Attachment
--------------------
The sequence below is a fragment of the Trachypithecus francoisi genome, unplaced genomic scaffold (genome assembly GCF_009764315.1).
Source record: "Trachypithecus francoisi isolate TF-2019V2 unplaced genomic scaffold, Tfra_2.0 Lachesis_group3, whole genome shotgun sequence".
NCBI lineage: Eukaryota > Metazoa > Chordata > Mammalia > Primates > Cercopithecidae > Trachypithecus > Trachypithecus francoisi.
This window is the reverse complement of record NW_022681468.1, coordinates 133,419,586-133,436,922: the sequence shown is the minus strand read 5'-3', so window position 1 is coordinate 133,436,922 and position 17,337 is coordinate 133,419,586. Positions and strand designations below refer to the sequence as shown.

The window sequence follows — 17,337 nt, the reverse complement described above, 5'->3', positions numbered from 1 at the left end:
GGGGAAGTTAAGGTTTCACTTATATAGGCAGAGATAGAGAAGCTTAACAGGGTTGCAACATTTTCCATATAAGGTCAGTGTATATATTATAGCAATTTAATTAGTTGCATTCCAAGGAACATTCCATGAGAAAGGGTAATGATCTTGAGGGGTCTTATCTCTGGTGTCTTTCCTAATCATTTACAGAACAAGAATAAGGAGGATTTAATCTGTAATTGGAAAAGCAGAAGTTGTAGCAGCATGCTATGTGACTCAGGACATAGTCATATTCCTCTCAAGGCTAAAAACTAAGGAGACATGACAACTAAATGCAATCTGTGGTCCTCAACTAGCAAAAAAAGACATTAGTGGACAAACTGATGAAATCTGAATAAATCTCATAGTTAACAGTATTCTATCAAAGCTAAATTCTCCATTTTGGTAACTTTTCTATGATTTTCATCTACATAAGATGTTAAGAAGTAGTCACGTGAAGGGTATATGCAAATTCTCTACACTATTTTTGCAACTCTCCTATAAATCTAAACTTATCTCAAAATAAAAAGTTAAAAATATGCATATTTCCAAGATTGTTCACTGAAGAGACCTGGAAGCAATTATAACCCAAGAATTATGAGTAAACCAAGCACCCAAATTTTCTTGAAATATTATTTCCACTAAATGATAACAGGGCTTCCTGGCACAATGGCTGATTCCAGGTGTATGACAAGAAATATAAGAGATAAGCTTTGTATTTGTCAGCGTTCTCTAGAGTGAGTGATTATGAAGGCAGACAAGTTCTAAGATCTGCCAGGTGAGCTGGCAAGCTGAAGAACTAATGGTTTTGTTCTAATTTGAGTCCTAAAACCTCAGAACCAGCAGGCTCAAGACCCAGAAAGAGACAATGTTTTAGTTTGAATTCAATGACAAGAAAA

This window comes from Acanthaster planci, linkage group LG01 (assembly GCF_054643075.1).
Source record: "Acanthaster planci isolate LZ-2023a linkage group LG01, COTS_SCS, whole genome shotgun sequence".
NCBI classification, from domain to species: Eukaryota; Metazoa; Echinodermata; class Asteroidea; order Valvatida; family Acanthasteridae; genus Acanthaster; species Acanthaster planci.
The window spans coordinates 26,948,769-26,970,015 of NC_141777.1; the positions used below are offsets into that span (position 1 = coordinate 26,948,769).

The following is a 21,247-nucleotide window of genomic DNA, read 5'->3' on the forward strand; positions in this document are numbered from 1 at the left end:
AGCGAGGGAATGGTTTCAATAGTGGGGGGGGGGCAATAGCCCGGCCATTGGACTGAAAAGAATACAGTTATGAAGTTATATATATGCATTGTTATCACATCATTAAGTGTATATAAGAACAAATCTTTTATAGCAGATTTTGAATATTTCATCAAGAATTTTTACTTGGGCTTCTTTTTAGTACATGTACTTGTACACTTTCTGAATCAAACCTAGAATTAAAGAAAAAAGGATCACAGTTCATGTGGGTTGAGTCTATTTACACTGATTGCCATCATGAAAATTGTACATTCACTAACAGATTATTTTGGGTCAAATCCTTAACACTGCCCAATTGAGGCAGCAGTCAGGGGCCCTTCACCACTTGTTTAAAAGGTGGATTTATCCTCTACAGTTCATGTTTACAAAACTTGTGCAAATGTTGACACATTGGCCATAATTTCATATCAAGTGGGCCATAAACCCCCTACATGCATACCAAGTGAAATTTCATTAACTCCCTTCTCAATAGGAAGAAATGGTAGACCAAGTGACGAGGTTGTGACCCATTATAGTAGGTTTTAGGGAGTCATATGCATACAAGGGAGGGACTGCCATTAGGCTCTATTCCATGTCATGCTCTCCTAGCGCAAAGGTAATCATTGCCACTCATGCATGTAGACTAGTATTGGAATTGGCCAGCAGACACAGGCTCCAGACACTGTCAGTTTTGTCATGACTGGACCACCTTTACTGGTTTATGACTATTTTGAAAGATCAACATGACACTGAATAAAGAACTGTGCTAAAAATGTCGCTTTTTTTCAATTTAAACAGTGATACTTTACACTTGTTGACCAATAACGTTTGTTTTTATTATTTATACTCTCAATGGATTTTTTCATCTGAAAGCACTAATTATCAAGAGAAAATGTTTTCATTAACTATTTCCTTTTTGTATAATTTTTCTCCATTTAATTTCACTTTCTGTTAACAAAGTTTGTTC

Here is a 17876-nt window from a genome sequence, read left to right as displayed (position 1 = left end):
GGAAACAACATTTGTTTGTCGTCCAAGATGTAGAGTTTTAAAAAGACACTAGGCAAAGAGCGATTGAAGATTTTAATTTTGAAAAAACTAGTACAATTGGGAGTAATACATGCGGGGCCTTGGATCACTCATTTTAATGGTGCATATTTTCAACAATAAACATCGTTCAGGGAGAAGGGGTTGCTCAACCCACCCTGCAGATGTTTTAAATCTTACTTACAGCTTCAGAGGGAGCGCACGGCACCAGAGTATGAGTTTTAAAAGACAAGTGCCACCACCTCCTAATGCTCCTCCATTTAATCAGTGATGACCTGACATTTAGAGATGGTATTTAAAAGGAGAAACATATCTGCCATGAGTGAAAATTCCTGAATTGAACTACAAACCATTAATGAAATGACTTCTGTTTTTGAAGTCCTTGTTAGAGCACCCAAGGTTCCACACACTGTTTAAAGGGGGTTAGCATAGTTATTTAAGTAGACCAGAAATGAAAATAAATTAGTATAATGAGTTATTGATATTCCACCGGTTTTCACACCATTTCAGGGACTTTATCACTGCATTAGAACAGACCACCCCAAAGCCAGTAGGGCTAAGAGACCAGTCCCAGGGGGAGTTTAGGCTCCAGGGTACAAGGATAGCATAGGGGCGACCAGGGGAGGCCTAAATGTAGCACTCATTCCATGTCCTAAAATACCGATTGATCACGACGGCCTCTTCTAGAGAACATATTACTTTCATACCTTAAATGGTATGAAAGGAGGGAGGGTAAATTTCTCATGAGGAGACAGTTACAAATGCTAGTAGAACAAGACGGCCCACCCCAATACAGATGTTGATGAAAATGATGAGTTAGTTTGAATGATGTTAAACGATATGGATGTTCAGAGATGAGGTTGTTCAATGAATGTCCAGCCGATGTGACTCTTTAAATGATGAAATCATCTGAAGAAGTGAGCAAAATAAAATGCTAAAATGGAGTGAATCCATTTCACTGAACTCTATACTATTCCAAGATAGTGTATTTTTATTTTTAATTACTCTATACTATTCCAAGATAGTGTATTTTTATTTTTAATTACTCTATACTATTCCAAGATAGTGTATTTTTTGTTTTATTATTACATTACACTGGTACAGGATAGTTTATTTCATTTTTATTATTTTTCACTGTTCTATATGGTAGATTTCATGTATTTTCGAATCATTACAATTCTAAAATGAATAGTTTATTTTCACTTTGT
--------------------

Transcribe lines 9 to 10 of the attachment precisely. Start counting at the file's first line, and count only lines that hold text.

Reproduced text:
NCBI classification, from domain to species: Eukaryota; Metazoa; Echinodermata; class Asteroidea; order Valvatida; family Acanthasteridae; genus Acanthaster; species Acanthaster planci.
The window spans coordinates 26,948,769-26,970,015 of NC_141777.1; the positions used below are offsets into that span (position 1 = coordinate 26,948,769).